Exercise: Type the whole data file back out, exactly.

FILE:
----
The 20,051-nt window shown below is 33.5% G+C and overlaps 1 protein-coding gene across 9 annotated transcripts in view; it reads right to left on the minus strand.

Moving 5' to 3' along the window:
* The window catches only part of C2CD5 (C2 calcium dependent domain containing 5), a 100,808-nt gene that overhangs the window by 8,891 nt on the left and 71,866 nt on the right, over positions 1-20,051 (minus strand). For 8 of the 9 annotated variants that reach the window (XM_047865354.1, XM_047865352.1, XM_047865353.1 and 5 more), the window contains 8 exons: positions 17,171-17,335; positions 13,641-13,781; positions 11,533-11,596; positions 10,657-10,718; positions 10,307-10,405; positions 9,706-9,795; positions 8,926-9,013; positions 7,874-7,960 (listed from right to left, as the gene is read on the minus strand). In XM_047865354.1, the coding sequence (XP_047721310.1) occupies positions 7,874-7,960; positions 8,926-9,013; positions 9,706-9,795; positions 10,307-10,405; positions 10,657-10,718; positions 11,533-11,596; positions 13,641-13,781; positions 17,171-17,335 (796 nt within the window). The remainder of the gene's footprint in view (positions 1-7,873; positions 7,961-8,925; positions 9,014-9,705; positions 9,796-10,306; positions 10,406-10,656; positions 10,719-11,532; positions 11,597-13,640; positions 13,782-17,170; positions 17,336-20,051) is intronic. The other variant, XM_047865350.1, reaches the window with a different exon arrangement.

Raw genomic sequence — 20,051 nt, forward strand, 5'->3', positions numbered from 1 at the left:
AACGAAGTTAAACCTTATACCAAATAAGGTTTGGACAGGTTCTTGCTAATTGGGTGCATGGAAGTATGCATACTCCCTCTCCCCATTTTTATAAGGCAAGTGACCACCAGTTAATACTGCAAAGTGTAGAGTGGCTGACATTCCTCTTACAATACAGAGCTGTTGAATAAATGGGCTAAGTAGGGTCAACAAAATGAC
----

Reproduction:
The 20,051-nt window shown below is 33.5% G+C and overlaps 1 protein-coding gene across 9 annotated transcripts in view; it reads right to left on the minus strand.

Moving 5' to 3' along the window:
* The window catches only part of C2CD5 (C2 calcium dependent domain containing 5), a 100,808-nt gene that overhangs the window by 8,891 nt on the left and 71,866 nt on the right, over positions 1-20,051 (minus strand). For 8 of the 9 annotated variants that reach the window (XM_047865354.1, XM_047865352.1, XM_047865353.1 and 5 more), the window contains 8 exons: positions 17,171-17,335; positions 13,641-13,781; positions 11,533-11,596; positions 10,657-10,718; positions 10,307-10,405; positions 9,706-9,795; positions 8,926-9,013; positions 7,874-7,960 (listed from right to left, as the gene is read on the minus strand). In XM_047865354.1, the coding sequence (XP_047721310.1) occupies positions 7,874-7,960; positions 8,926-9,013; positions 9,706-9,795; positions 10,307-10,405; positions 10,657-10,718; positions 11,533-11,596; positions 13,641-13,781; positions 17,171-17,335 (796 nt within the window). The remainder of the gene's footprint in view (positions 1-7,873; positions 7,961-8,925; positions 9,014-9,705; positions 9,796-10,306; positions 10,406-10,656; positions 10,719-11,532; positions 11,597-13,640; positions 13,782-17,170; positions 17,336-20,051) is intronic. The other variant, XM_047865350.1, reaches the window with a different exon arrangement.

Raw genomic sequence — 20,051 nt, forward strand, 5'->3', positions numbered from 1 at the left:
AACGAAGTTAAACCTTATACCAAATAAGGTTTGGACAGGTTCTTGCTAATTGGGTGCATGGAAGTATGCATACTCCCTCTCCCCATTTTTATAAGGCAAGTGACCACCAGTTAATACTGCAAAGTGTAGAGTGGCTGACATTCCTCTTACAATACAGAGCTGTTGAATAAATGGGCTAAGTAGGGTCAACAAAATGAC